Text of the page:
We need to bring non-MBBS doctors under NHRM: Govt

Govt dependence on doctors practicing modern medicine keeping Indian medicine practitioners despite shortfall

sonal

Sonal Matharu | April 16, 2010



Health secretary of the Ayush department S Jalaja has said that the doctors practicing Indian medicine are willing to work in the rural areas and their expertise should be tapped in areas where doctors practicing modern medicines do not reach.

“Most of the ayurvedic doctors are already working in 40 percent of primary health centres where doctors practicing modern medicine are not serving. We want the traditional medicine doctors to be counted under the National Rural Health Mission (NRHM) when we talk of manpower shortage of healthcare providers in the rural areas,” she said.

The Ayush department of the health ministry has taken an opportunity to bring this proposal to the bench in the High Court where a Public Interest Litigation (PIL) is filed questioning the neglect of rural healthcare by the government.

To meet the shortfall of healthcare providers in rural areas, a three-and-a –half-year course, called bachelor in rural healthcare, is proposed by the health ministry. The health ministry has worked closely with the Medical Council of India (MCI) to design this course as a response to the PIL. Under this, they propose setting up medical colleges in all the 300 district hospitals in the country. Students with science in high school would be allowed to enroll for the course and after completion they would have to serve in the same district.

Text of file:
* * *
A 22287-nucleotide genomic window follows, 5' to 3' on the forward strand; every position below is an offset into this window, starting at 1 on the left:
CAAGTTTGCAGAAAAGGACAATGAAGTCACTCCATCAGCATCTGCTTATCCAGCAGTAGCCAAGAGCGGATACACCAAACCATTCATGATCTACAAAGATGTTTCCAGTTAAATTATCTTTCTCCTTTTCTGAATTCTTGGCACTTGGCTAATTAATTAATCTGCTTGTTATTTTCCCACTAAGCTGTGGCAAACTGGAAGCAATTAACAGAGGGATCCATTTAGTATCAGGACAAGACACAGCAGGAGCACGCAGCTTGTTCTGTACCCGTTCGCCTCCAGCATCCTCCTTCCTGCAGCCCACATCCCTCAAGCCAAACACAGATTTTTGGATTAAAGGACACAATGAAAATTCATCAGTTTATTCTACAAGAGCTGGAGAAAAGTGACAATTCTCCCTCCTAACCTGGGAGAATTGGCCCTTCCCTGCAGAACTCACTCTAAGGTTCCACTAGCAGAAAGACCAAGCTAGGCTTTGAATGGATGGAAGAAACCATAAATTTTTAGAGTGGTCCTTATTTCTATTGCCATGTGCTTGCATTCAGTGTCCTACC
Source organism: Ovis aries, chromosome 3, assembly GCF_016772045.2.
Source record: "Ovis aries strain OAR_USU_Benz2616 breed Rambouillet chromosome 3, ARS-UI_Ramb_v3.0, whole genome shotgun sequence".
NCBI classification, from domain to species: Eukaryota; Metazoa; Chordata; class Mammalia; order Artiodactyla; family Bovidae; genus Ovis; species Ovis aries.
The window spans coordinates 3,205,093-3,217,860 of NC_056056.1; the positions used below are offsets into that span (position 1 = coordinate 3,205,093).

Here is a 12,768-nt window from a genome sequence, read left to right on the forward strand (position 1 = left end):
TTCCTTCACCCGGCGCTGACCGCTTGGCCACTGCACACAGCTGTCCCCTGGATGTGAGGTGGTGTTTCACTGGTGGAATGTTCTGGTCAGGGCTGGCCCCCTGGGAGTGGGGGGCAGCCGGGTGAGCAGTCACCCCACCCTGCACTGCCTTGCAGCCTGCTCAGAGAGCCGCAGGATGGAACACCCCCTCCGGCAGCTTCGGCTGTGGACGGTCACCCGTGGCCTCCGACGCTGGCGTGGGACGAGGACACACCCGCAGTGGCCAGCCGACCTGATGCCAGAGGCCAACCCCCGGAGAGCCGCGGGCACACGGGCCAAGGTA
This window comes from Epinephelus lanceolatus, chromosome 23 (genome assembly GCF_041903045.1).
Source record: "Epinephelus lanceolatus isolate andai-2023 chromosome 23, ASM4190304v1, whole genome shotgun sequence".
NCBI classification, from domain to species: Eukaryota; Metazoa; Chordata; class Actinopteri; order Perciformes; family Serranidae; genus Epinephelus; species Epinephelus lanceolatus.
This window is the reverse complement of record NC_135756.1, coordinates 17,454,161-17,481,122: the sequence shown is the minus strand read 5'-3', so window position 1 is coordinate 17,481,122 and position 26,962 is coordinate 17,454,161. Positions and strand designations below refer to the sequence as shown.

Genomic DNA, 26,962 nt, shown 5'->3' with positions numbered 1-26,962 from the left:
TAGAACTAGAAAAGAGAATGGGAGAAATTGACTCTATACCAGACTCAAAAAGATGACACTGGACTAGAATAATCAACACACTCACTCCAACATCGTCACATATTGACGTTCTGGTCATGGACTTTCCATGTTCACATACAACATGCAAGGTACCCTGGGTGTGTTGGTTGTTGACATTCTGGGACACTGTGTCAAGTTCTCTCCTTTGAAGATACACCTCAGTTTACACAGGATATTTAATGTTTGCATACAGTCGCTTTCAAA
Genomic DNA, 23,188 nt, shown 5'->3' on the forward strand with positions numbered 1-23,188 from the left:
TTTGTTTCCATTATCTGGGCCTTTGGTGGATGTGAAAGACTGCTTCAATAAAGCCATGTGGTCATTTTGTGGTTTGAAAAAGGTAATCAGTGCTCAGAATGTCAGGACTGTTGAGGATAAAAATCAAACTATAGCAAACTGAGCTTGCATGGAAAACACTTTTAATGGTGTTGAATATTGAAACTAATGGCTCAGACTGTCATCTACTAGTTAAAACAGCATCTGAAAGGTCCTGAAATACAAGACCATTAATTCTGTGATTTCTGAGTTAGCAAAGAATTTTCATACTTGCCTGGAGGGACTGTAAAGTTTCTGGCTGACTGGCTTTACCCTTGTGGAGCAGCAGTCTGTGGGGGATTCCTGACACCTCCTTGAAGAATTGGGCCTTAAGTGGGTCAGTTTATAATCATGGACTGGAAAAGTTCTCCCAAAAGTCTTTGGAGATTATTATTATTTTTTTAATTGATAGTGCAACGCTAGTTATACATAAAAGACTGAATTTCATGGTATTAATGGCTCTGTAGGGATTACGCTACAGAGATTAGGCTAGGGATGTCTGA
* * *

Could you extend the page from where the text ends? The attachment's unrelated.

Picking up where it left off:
However, the High Court has thrice rejected the government’s proposed course and neither it is yet willing to consider the proposals made by the Ayush department.

Meanwhile, MCI chairman, Ketan Desai said, “This cadre of new doctors will be registered under separate registry with the State Medical Councils. No one other than MBBS holders can be enrolled under the Indian Medical Register (IMR).”

Jalaja said that doctors practicing Indian medicine can provide primary treatment and that the government should not rely only on the doctors practicing modern medicine to deliver healthcare in rural areas.

 

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